There Was No Murder. His Brain Cells Were Already Dead

People will try just about anything to get out of a speeding ticket, up to and including calling 911 to report a fake murder while the officer is distracted in the hopes that he’ll ditch your silly little traffic stop to go help out, apparently.

When I say people, I mean Julius Lupowitz, because I can’t think of anyone else who’s done this. There was the guy from a few weeks ago (also from Florida)who did a similar thing while trying to hide, but Lupowitz wasn’t running, he was making the calls from his stationary car.

Lupowitz is heard in the call saying there was a man with a gun and that someone was going to get shot and then the call is disconnected.

“I see there’s a murder that’s going to happen, I swear, on Wingate, on Wingate. No, Wingate and Wickham. No, on Wingate and Hollywood, Wingate and Hollywood,” the man said in the call to 911. “I swear there’s going to be a murder any second. I swear there’s a man with a gun. Please, I just called, it’s Wingate and Hollywood.”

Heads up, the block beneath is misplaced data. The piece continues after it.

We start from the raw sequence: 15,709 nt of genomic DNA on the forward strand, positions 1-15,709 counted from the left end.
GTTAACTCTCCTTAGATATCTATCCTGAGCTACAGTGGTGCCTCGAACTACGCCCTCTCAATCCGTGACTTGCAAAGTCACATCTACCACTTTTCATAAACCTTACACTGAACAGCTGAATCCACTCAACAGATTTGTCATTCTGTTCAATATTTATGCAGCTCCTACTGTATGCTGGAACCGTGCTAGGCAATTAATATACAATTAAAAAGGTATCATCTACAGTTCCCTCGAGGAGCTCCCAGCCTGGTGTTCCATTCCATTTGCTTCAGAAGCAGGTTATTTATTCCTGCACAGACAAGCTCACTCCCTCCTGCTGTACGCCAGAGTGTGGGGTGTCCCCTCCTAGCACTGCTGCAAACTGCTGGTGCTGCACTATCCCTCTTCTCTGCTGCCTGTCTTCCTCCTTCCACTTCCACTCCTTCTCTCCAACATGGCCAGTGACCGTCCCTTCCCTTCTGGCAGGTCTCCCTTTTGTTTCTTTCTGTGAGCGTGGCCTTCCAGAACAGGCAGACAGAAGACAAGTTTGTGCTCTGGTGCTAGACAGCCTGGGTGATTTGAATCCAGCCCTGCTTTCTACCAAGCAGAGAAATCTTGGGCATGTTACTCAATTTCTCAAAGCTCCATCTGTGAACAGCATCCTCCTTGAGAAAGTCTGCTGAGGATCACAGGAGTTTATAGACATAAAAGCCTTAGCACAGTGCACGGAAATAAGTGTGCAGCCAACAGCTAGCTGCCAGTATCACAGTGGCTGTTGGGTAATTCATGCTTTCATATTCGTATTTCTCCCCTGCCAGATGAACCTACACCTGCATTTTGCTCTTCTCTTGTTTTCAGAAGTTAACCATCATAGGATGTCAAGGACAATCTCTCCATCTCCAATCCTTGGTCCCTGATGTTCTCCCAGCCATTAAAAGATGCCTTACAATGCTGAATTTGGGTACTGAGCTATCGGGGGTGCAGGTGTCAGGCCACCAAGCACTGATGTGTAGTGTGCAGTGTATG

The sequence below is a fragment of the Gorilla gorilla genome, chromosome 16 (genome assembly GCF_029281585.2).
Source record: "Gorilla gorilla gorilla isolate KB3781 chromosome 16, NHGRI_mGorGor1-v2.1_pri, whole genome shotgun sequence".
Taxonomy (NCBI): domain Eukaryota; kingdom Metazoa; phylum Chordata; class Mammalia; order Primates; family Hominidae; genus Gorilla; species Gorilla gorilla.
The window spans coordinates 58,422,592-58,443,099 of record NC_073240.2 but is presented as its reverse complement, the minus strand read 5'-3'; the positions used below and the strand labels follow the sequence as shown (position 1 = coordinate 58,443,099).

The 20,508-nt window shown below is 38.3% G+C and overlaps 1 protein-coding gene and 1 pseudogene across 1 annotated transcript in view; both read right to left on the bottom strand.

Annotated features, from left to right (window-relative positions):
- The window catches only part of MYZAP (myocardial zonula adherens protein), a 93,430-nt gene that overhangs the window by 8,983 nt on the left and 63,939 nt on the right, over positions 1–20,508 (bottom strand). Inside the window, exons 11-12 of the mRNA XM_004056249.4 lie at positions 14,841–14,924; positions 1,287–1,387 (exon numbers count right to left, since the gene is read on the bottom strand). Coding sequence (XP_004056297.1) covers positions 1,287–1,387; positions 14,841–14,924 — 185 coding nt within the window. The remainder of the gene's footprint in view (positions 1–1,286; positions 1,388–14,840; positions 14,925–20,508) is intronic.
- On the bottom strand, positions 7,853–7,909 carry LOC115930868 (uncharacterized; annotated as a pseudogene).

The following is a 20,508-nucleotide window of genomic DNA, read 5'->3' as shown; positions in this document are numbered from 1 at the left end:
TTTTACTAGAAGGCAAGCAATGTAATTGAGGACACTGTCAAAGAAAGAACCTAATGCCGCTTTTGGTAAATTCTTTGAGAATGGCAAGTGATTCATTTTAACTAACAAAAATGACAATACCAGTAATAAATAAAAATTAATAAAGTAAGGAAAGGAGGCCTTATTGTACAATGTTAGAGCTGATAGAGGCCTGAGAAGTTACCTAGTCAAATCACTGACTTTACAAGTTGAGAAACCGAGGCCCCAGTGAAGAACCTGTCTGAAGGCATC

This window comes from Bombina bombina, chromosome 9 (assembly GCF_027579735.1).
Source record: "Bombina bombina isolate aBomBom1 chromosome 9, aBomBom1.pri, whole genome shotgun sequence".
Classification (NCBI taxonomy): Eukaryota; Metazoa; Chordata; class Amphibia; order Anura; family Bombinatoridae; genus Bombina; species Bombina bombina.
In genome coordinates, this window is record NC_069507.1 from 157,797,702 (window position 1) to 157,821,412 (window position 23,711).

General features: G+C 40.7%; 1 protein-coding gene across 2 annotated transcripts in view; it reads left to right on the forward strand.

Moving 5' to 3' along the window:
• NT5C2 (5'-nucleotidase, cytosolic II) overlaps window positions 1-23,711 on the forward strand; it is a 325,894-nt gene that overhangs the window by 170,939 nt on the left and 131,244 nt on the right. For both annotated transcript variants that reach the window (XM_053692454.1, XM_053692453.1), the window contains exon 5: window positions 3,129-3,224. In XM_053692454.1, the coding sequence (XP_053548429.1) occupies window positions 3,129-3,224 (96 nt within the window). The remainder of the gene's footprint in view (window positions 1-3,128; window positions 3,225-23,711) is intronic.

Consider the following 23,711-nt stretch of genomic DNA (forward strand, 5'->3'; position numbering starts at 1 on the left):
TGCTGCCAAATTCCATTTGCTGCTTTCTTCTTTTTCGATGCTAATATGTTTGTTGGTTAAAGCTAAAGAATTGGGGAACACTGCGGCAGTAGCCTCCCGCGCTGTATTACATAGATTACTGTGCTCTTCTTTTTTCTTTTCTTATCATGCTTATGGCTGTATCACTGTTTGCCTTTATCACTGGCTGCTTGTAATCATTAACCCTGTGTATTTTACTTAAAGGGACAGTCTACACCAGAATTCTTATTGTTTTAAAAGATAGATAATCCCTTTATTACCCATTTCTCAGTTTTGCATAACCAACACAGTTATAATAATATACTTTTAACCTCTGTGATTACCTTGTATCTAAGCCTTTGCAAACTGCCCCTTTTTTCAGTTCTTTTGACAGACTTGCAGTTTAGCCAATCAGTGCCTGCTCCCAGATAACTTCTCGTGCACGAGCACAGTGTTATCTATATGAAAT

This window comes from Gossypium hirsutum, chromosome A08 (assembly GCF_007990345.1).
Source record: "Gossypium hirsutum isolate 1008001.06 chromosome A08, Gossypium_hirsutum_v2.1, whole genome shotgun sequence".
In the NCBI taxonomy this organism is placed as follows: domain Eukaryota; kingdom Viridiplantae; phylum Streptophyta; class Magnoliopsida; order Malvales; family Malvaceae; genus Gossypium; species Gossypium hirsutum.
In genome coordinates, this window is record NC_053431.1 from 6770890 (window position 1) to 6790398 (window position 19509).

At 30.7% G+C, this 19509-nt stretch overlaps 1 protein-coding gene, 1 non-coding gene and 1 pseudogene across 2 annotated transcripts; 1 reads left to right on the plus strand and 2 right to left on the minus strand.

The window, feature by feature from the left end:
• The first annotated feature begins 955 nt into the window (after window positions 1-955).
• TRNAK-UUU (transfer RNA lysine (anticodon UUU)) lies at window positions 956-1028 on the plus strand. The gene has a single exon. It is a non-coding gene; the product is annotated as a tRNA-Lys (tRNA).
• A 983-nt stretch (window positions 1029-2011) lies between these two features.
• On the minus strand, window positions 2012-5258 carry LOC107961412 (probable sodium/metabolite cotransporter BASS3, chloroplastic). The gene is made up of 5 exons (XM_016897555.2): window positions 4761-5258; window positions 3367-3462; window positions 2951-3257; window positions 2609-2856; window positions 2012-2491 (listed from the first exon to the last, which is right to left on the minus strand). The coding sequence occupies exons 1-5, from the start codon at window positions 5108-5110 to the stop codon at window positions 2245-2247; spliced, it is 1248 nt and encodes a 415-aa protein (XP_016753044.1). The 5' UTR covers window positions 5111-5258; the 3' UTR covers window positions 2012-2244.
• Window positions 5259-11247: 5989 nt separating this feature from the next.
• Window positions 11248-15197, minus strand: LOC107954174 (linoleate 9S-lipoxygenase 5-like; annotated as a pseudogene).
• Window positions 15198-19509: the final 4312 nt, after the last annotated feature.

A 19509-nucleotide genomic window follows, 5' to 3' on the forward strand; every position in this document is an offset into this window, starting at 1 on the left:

The 911 operator received a second call from the same man, telling the same story. As the operator probed the caller for more information, he again disconnected the line.

A quick-thinking Brevard County Sheriff’s Office dispatcher did a search for prior incidents associated with the telephone number the 911 calls came from to find the phone belonged to Lupowitz. West Melbourne Police Officer Ted Salem was on the traffic stop when the 911 calls were received.

So now, instead of the $209 ticket he was getting, he’s facing a third-degree felony charge for misuse of the 911 system that could land him in jail for up to five years…and the ticket.

Bail was set at $2,000. Given how odd some of the bail amounts are, I’m surprised they didn’t go ahead and set it at $2209 so he could get that speeding thing taken care of.

Leave a comment

Your email address will not be published. Required fields are marked *

This site uses Akismet to reduce spam. Learn how your comment data is processed.